Rachel Alexander about 1778. She died in September 1841 at the age
of eighty. Rachel was Jacob’s second wife. Family tradition has it
that his first wife was a “Miss
Erwin,” and recent
research has found that Nathaniel
(above), in his will, commented, “I…constitute and appoint my
beloved wife Leah Erwin, and my brother-in-law Jacob Julian my sole
executrix and executor of this my last will and testament.”
The court, on Nathaniel
death, ordered that Nathaniel Erwin, Jr., Sophia Erwin, and James
Erwin, his minor children, be “taken into the custody of Jacob
Julian until they become of legal age.” There is no explanation why
this was so ordered. Further research is necessary to solve this
riddle. Perhaps it
was as a result of Leah’s death.
Jacob and Rachel raised eight
Julian was born in 1770 Cecil County, MD. His mother was most likely
the mysterious “Miss Erwin.”
“Polly” Julian was born about 1780. She married Jonas Rogers January
1, 1798 in Mecklenburg County, North Carolina. Polly and Jonas went
to Tennessee with George Julian and others. Polly is said to have
been suddenly struck with blindness one Sunday on the way to church.
“Peggy” Julian was born about 1782, and married Nathan Orr on
January 27, 1802 in Mecklenburg,
Julian was born about 1783, and married George Calhoun.
Julian was born about 1789, and married William Wallis on March 14,
1809. Her second husband was a Mr. Alexander.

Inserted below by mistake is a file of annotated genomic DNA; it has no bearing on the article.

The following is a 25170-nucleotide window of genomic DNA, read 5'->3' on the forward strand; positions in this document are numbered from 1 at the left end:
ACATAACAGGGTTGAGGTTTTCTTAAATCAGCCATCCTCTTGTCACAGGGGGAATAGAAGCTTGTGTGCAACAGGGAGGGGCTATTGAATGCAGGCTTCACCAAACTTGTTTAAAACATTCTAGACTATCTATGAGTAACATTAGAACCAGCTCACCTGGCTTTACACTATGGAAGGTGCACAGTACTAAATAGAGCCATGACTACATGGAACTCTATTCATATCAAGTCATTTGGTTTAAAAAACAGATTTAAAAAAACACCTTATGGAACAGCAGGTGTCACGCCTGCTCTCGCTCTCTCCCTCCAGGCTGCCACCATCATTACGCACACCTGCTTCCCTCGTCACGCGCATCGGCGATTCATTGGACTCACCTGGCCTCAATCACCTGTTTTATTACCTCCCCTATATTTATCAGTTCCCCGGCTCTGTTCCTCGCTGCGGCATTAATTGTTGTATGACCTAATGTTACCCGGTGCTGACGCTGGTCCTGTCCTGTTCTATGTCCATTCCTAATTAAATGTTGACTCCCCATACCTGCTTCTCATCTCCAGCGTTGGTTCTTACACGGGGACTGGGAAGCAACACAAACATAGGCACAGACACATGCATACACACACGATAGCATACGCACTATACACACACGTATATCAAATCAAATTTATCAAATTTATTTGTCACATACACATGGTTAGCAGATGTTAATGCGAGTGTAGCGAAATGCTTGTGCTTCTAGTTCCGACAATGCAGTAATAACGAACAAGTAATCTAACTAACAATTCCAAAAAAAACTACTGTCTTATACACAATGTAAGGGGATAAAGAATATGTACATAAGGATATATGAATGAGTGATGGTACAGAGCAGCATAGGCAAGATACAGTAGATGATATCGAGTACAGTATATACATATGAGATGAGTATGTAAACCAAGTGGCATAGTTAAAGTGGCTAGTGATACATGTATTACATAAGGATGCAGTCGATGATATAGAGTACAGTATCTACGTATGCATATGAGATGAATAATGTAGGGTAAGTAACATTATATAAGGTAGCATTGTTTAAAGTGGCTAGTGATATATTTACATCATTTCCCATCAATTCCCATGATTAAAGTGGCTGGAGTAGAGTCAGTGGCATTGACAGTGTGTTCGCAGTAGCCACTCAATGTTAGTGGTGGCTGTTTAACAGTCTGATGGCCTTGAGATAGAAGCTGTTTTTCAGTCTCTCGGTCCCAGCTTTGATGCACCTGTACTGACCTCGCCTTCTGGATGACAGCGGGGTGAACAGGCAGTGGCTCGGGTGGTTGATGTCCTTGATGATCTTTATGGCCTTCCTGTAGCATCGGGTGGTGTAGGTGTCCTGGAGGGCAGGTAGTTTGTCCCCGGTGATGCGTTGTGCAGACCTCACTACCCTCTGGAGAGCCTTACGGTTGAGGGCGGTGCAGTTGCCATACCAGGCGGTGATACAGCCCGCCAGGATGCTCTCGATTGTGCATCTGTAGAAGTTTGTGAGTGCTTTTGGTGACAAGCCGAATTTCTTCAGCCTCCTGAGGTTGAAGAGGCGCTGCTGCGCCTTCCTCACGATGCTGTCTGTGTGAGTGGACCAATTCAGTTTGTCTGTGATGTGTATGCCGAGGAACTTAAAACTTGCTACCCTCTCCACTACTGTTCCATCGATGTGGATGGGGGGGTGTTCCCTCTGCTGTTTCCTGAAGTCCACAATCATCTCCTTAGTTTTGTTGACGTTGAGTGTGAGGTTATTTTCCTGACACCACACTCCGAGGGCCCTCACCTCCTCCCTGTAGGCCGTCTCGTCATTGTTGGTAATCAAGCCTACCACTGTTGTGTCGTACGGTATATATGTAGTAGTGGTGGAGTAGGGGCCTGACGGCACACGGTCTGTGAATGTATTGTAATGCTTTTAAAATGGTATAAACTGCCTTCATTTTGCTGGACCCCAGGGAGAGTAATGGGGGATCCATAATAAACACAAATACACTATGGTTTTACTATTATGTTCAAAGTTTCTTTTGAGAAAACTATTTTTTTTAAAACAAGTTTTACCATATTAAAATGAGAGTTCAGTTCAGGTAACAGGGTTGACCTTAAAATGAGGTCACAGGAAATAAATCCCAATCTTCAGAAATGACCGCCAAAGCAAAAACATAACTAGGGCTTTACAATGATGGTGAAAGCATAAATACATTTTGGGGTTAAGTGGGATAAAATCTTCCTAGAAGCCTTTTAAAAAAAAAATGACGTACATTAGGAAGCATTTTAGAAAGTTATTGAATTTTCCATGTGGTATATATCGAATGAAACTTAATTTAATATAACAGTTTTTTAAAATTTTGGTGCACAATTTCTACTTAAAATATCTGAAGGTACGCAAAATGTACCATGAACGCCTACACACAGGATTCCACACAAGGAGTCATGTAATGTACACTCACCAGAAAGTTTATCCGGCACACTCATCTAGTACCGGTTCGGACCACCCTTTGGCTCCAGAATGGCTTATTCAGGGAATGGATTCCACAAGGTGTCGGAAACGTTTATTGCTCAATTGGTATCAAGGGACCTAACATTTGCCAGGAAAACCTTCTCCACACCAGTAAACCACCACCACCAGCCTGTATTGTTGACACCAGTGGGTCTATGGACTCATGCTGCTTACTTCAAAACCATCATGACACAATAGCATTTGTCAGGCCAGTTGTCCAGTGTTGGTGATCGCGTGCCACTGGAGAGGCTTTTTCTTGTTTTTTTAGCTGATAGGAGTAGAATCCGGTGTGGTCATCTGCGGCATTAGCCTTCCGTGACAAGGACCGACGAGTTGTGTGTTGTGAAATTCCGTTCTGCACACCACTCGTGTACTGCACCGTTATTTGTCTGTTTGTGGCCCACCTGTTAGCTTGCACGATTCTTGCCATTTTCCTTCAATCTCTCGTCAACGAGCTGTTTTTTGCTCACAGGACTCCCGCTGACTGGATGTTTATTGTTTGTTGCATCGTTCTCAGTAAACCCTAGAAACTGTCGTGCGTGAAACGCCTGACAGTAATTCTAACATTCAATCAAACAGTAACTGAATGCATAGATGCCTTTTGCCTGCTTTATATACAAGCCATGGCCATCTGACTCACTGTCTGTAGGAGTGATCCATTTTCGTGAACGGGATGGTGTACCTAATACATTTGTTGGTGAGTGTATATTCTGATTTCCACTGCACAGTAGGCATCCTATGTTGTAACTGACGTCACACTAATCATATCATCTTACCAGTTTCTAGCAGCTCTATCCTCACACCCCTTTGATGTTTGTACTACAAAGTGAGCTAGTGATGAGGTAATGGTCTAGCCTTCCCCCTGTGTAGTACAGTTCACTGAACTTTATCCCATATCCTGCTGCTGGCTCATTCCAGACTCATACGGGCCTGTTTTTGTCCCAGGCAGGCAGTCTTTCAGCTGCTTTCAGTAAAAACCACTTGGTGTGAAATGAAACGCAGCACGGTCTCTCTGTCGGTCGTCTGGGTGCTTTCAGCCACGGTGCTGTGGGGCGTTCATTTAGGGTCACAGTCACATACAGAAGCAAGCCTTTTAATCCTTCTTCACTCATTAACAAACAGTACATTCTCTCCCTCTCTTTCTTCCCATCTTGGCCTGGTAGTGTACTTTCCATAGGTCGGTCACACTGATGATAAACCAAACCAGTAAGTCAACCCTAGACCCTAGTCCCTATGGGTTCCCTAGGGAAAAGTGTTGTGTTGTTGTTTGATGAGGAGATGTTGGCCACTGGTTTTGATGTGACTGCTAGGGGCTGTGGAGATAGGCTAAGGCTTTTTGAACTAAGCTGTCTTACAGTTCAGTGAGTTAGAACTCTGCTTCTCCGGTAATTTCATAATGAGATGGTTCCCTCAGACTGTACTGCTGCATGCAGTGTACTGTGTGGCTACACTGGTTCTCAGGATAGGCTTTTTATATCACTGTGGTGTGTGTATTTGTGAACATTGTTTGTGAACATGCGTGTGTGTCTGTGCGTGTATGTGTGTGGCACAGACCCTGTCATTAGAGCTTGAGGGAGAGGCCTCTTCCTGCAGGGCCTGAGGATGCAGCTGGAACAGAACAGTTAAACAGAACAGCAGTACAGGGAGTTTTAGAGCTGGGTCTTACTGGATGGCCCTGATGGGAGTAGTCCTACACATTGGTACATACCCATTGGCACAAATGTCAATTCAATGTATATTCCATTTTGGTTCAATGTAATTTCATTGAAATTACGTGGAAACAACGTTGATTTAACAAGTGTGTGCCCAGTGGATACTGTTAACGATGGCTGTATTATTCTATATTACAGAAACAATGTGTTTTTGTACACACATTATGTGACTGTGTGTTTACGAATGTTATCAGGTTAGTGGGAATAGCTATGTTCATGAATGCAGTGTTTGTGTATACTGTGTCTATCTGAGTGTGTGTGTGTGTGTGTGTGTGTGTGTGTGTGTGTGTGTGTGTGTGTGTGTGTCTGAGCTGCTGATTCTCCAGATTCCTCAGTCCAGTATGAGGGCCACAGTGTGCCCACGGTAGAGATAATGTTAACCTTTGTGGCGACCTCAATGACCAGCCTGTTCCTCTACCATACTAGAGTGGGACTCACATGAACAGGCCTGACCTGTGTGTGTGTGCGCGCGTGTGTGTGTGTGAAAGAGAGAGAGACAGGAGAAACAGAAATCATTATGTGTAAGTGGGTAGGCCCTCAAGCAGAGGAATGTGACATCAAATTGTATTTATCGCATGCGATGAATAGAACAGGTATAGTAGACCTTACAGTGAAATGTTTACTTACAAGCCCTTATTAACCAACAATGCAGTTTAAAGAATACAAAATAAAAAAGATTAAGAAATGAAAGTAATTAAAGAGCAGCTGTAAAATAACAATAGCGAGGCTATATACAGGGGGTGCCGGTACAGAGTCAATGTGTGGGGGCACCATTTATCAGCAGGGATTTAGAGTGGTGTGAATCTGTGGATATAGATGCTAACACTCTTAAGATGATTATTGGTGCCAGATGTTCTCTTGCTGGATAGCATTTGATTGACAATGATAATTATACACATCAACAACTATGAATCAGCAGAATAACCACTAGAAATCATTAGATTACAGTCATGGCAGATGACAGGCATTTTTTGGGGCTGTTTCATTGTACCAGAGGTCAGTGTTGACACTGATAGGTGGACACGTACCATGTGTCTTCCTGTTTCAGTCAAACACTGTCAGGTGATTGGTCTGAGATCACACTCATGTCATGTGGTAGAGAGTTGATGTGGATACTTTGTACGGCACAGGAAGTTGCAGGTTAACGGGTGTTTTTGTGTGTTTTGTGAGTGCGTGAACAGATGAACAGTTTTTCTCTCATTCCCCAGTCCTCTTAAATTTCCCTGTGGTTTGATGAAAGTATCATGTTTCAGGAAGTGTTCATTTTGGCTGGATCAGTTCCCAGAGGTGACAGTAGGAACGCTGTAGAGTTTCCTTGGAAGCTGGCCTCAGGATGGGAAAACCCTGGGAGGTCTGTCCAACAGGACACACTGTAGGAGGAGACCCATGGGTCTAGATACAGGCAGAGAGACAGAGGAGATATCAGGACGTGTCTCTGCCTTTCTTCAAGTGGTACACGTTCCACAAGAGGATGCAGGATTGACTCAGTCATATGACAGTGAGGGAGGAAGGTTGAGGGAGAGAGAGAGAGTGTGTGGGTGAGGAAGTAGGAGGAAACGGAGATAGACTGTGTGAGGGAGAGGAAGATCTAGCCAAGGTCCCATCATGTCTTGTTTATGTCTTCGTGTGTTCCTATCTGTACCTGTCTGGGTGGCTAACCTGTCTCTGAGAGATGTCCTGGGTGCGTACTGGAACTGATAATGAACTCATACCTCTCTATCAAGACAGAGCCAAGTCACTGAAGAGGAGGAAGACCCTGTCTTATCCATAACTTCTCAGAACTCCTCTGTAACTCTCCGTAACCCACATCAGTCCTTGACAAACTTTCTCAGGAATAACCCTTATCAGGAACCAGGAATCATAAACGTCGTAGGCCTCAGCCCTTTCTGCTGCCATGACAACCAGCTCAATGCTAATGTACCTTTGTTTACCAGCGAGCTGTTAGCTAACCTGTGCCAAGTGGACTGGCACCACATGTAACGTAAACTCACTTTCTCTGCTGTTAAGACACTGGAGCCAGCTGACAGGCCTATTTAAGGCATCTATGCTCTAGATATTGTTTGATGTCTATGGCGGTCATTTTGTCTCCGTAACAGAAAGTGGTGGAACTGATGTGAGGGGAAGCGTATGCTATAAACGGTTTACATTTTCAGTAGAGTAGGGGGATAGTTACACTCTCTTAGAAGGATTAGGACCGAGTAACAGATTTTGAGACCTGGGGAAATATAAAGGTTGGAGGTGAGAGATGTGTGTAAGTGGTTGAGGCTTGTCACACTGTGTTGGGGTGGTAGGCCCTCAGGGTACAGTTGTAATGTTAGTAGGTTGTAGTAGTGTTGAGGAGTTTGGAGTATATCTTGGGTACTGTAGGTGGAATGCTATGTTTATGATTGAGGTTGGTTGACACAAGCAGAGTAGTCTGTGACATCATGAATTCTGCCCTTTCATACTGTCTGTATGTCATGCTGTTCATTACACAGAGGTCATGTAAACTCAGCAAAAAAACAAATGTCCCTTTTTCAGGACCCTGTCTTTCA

Julian; he married Ann Graham.
George Julian was born in
1770, and died February 4, 1845 in Blount Co., Tennessee. He married
Rebecca McKinney on April 9,
1791, in Mecklenburg, Tennessee. Rebecca was born August 9, 1769 in
Sussex County, Virginia, and died August 20, 1845. They died within
days of each other from a mysterious disease known as “Black
Tongue.” George and Rebecca are both buried in Logan’s Chapel
Methodist Cemetery in Blount County, Tennessee. George and Rebecca
had five children.
born in 1792.
Julian, born January 1, 1795.
Julian, born in 1801.
“Sallie” Julian (twin), born January 1, 1807.
“Patsy” Julian, (twin), born January 1, 1807.
Martha “Patsy” Julian was
born January 23,
1807 in North Carolina, and died October 12, 1880 in Murray County,
Georgia. She is buried there in the Summerhour Chapel Cemetery.
Patsy married Robert McCamey
on March 29, 1827 in Blount County, Tennessee. He was born in 1808,
and died June 24, 1871.
Robert was a big man. He
was seven feet tall, weighed three hundred and fifty pounds, and
wore a size seventeen shoe. Family tradition has it that “...he was
afraid of nothing or nobody, except little Patsy who weighed ninety
pounds.” Robert was a descendant of John Chandler, who came to
America on the
Hercules in 1609.
Patsy and Robert had seven
Campbell McCamey was born April 21, 1830. He married Annie Ruston.
The family lived in Philadelphia where he was a banker.
infant, died at birth.
Jane McCamey was born May 30, 1837, and died February 26, 1910. She
married Joseph Howard Baker. The family lived in Murray County,
Georgia where he was head of the First Academy. They had three
McCamy was born January 7, 1840, and died August 26, 1908. He
married Louisa “Dina” Chandler. They had six children.
Bailey McCamey. He was born October 18, 1842, and died May 13,
1904. He married Cate Lucas Carter on October 29, 1869. She passed
away May 1, 1904. They had eleven children.
A. McCamey. He was born September 9, 1845.
Eugenia McCamey was born July 21, 1948. She married Nelson Harris.
Wellborn McCamey was born December 19, 1852, and died December 22,
1922. In 1874 he married Claudia Susan Griffin. She was born in
1857, and died in 1950.
She was a granddaughter
of William Griffin. He was a private in the North Carolina volunteer
militia in the Revolutionary War. Frank and Claudia
had eight children. Their first-born
child was Lena McCamey.
McCamey was born August 17, 1875, and died April 8, 1968. She
married Robert T. Erwin on
July 22, 1900.
They lived in Polk County, Tennessee.
He was born December
12, 1872, the